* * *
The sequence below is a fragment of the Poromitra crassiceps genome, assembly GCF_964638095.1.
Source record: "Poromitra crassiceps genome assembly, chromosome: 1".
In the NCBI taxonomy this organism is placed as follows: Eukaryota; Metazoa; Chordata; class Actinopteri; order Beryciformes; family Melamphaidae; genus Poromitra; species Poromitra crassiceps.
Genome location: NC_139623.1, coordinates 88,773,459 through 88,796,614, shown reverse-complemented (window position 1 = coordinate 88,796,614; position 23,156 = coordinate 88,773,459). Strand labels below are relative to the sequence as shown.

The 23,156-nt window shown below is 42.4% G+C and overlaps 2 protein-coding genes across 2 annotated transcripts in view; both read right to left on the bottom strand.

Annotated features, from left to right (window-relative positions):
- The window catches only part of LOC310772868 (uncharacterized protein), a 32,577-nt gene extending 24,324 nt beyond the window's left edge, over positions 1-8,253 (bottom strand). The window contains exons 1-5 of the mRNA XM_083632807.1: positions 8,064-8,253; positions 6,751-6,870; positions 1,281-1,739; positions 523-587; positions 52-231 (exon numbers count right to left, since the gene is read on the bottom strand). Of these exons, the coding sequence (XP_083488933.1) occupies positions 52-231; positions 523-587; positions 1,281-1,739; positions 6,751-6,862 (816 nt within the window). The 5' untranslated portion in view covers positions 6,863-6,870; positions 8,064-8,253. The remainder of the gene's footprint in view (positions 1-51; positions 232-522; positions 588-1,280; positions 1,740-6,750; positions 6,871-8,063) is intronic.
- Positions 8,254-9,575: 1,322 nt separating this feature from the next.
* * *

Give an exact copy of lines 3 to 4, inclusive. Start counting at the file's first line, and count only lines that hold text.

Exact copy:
In the NCBI taxonomy this organism is placed as follows: Eukaryota; Metazoa; Chordata; class Actinopteri; order Beryciformes; family Melamphaidae; genus Poromitra; species Poromitra crassiceps.
Genome location: NC_139623.1, coordinates 88,773,459 through 88,796,614, shown reverse-complemented (window position 1 = coordinate 88,796,614; position 23,156 = coordinate 88,773,459). Strand labels below are relative to the sequence as shown.